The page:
Vietnamese authorities have improved the legal framework, stepped up communication measures and promoted international co-operation to ensure labourers enjoy better rights when working abroad under contracts, a conference has heard.
Delegates discuss problems and solutions to ensure better rights for Vietnamese guest workers abroad at a conference held on January 15 (Photo: VNA)
The conference on ensuring the rights of Vietnamese guest workers was held by the Standing Office on Human Rights on January 15 in the northern city of Hai Phong.
Over the last few years, the country has sent an increasing number of Vietnamese labourers abroad.
Ensuring rights for the labourers in general and guest workers abroad in specific has been among the important policies of the government, Major General Nguyen Van Ky, deputy chief of the human rights office, said at the conference.
Vietnam has made adjustments to its laws and regulations to ensure they are compatible with the reality, to create favourable conditions for businesses offering guest worker services as well as to better protect the rights and interests of workers abroad, he said.
Human trafficking crimes via labour migration is still a pressing issue in Vietnam. According to Colonel Cao Quoc Viet from the Criminal Police Department under the Ministry of Public Security, the victims, mostly from vulnerable groups in the rural and mountainous areas, are trafficked for sex, labour and their body parts, among other reasons.
There are difficulties in tackling human trafficking as the crime is often conducted in host countries, making it difficult to investigate and rescue the victims, he said, adding that the victims often travel abroad legally, either on travel or work visas and are trafficked only after they enter the host countries.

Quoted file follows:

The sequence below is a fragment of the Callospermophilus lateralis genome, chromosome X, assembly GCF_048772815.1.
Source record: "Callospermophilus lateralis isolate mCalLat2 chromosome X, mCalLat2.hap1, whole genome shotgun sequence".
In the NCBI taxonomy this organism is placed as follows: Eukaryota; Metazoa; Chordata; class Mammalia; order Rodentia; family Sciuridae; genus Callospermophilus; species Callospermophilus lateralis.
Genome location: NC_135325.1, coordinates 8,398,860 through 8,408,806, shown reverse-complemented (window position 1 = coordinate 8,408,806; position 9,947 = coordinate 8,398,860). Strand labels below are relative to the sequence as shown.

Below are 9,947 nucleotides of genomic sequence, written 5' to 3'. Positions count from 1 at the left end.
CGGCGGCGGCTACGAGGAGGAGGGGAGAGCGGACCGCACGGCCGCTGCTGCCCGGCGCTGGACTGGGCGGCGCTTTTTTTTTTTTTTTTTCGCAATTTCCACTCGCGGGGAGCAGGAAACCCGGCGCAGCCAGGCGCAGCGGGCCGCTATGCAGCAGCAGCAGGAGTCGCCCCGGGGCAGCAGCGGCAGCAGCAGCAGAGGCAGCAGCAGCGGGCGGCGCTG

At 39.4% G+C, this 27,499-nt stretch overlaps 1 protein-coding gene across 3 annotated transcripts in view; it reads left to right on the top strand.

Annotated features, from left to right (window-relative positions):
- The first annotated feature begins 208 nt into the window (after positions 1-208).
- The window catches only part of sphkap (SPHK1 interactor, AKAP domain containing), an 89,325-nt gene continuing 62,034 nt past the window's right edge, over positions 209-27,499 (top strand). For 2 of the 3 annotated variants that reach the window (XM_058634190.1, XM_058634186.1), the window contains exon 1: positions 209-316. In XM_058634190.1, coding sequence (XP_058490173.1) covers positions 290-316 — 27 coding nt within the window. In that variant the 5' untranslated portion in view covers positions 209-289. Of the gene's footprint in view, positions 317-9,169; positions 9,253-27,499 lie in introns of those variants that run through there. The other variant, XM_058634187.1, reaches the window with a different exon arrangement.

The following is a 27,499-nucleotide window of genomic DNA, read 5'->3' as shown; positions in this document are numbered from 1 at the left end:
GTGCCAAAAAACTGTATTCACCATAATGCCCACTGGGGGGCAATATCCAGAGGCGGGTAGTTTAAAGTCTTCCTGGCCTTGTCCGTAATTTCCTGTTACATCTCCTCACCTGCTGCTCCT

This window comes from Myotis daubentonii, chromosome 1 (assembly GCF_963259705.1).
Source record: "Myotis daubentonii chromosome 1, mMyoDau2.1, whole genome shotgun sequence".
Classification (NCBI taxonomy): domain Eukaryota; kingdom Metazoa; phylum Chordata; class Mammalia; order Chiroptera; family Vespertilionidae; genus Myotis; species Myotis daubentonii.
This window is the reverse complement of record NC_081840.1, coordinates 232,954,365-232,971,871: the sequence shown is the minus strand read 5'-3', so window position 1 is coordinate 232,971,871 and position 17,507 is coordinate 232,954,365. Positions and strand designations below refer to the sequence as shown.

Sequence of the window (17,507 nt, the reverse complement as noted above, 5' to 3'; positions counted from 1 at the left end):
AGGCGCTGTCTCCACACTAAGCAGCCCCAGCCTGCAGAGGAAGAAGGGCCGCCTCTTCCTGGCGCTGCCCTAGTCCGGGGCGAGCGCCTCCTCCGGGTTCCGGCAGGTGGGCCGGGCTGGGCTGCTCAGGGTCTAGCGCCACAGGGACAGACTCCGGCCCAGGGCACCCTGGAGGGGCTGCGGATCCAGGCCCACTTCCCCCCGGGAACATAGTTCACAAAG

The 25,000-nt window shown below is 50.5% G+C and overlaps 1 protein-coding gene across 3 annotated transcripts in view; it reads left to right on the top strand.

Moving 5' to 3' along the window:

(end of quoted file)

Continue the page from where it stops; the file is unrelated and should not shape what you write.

Deputy head of the Department of Social Vices Prevention and Combat under the Ministry of Labour, Invalid and Social Affairs Nguyen Thuy Duong highlighted the psychological and shelter support that trafficking victims require.
It is necessary to work on a standard procedure to support victims, continue to improve the support services, offer training to enhance the quality of social workers as well as ensure localities have a cooperation mechanism among different agencies to support the victims, she said.
The body that represents workers' rights in Vietnam is calling on the Government to increase minimum wage as the country's economy begins to show positive signs of recovery.